Buyer Personas at the Awareness Stage of the Buyer’s Journey

How to Create Meaningful Buyer Personas for the Buyer’s Journey: Awareness Stage

By Lara Nour EddineApr 15 /2021

The buyer's journey is an important part of Kuno Creative's marketing success. Our strategies continue to evolve based on the buyer's journey for each of our clients. This six-part blog series describes each stage of the buyer's journey and how buyer personas can help facilitate promising strategies and success. This is the second blog within the series.

There are two types of buyers in the awareness stage: those who know they have a problem but don’t yet know what the solution is, and those who don’t know they have a problem yet.

The buyer journey can't begin until there's been a disruption of the status quo and a problem is identified. That disruption is the first stage of the buyer's journey: awareness. It’s important to clarify that awareness isn’t about product awareness, branding or familiarity with your company. In this instance, awareness refers to the buyer’s recognition of an internal problem within his or her organization that has become noticeable enough to articulate.

You will identify buyers in the awareness stage because they’re recognizing and defining their problem. They will likely begin researching their problem with a simple Google search. Your goal in the awareness stage is to ensure your solution describes the problem the same way the buyer is thinking about it.

Buyer Persona Development for the Awareness Stage

When you’re developing buyer personas for this stage, here are some questions we recommend you ask existing customers:

  1. Can you describe the issues you were experiencing before you started using our product/service?
  2. When did you notice this as a problem? What made it a problem?
  3. Was there a time when it wasn’t an issue, and if so, what were you doing differently then?
  4. What was the situation like at your company when the problem was at its worst? Who within your organization was most affected by this issue?

Type of Content at the Awareness Stage

The most important quality of your content at this stage is resonance. Your buyers need to recognize themselves in the content you create. Since they’ll be searching for a solution using their own words as guides, pay attention to the language they’re using to describe their problems, and do research on these keywords. From there, you can turn their common questions into content.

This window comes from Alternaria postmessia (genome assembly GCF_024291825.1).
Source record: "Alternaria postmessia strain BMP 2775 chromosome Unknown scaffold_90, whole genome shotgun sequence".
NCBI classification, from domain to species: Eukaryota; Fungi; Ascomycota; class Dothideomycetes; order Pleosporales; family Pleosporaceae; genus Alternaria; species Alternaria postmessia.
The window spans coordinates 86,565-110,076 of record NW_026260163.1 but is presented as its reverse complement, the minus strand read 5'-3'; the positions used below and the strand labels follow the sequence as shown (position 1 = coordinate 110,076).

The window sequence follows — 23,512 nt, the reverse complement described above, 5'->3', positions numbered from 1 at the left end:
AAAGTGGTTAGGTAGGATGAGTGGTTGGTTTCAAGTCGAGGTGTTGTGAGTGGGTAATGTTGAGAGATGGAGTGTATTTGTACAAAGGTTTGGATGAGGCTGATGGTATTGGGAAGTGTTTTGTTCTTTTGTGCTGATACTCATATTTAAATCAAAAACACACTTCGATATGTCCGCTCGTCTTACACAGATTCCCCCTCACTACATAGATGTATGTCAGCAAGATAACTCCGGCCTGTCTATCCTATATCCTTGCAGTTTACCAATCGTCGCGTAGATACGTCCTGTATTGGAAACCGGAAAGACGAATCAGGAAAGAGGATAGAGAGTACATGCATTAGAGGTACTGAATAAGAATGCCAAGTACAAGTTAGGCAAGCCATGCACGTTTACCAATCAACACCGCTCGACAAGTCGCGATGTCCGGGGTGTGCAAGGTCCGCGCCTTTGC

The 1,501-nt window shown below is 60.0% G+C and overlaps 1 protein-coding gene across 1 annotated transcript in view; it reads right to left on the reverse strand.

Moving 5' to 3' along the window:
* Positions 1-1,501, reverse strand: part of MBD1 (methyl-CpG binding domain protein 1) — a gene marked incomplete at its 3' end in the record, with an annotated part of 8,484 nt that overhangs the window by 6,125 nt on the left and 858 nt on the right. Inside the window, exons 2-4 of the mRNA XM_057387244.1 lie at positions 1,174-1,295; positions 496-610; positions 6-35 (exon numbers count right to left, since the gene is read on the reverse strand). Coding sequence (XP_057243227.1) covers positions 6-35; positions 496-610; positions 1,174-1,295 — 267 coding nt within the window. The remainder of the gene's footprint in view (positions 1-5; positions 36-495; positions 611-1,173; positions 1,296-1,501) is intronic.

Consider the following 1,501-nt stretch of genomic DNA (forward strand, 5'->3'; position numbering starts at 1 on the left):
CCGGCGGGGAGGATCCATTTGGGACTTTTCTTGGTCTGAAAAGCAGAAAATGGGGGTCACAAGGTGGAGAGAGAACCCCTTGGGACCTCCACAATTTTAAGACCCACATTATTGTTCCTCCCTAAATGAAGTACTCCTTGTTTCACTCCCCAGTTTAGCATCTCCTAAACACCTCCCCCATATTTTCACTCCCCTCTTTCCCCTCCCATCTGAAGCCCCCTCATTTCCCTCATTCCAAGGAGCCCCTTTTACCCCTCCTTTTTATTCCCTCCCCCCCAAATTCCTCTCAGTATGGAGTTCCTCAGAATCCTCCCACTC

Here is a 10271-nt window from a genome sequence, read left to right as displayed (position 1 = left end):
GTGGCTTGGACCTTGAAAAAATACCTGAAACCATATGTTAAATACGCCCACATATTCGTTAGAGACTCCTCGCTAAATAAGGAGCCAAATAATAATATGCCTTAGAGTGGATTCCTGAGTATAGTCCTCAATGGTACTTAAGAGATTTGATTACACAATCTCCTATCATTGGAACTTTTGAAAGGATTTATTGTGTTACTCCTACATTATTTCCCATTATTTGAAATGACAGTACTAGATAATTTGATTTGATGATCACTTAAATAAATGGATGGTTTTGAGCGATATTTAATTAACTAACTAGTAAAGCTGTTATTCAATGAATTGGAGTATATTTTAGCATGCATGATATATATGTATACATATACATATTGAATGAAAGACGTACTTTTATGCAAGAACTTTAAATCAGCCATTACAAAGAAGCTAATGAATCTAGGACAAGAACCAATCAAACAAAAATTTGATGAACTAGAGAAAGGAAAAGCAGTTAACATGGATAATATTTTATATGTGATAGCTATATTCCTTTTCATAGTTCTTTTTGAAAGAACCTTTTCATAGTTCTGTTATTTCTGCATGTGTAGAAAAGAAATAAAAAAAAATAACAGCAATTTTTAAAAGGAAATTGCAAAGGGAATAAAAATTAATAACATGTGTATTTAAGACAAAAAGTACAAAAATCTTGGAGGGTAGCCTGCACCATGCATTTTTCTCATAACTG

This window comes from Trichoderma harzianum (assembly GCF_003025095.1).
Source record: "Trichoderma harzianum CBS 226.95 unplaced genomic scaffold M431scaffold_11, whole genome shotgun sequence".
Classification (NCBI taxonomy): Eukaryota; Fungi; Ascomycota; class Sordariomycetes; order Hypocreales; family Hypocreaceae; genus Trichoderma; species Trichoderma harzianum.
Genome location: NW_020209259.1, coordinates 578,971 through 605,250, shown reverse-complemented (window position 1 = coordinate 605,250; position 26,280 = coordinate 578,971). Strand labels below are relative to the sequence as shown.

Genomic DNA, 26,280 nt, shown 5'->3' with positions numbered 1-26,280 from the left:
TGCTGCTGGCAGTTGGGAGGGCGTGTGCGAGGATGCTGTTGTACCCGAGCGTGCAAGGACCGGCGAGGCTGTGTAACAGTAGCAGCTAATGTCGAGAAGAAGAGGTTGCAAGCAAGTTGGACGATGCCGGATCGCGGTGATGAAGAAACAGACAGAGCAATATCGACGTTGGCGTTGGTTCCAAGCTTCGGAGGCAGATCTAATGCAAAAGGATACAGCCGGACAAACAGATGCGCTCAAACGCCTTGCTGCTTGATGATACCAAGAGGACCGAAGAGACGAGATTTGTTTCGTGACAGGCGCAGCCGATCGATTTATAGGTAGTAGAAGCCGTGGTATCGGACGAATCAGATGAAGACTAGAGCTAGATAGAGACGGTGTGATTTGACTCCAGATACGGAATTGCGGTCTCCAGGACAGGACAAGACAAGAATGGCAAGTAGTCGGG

What kind of content should you create for buyers at this stage?

  1. Blog posts
  2. How-to videos
  3. Checklists
  4. Infographics

These formats are light and less in-depth, which works well for early-stage buyers. Be sure to do keyword research on the terms your buyers will be inclined to use and incorporate them into the content you create. This will help ensure your content appears when they begin searching for more information and solutions, an effective SEO strategy. Keywords in the form of a question are most valuable in this stage, particularly those that start with “What are…” as they are just beginning to identify the issues.

Motivating Buyers to Become Aware

For buyers who are blissfully stuck in the status quo, you will need to begin motivating them to start researching their problems.

A key in motivating buyers to enter the buying process is to get them to challenge their assumptions and that the way they are currently doing things is good enough. One way to do that is to identify and review trigger events. To understand trigger events for your target market, isolate answers from your buyer persona interviews about how buyers became aware of their problems. Specifically, what "triggered" the awareness?

HubSpot defines a trigger event as any occurrence that creates an opening for a marketing or sales opportunity. 

Once you know your prospect’s buying triggers, you can use this information to your advantage. The simplest way to do this? Create content around them.

While there are many trigger events you can look for, many of them come from a period of change or transition within a company, such as a merger or acquisition or change in leadership. To make this opportunity beneficial, be sure to take action when new legislation goes into effect or a major industry development occurs. Also, be on the lookout for negative events, such as a company enduring a bad quarter or legal issues. Oftentimes, change must come after a company is forced to recognize their efforts aren’t working when they’re punished by compliance issues or massive layoffs.

The information you get from buyer persona interviews has the ability to significantly impact your marketing efforts and drive your strategy. Stick with us through this series as we examine the rest of the buyer's journey. The next stage in the buyer’s journey is consideration.

Read Part 1: Buyer Personas

5 Secrets Revealed

Lara Nour Eddine
The Author

Lara Nour Eddine

With years of experience as a brand journalist, Lara shifted roles within Kuno to manage client relationships as an account manager. She puts her storytelling skills to use from her journalism days to help develop a big-picture strategy for clients and to execute tactics that best achieve results. Lara has worked in journalism and public relations. She also serves as an adjunct professor.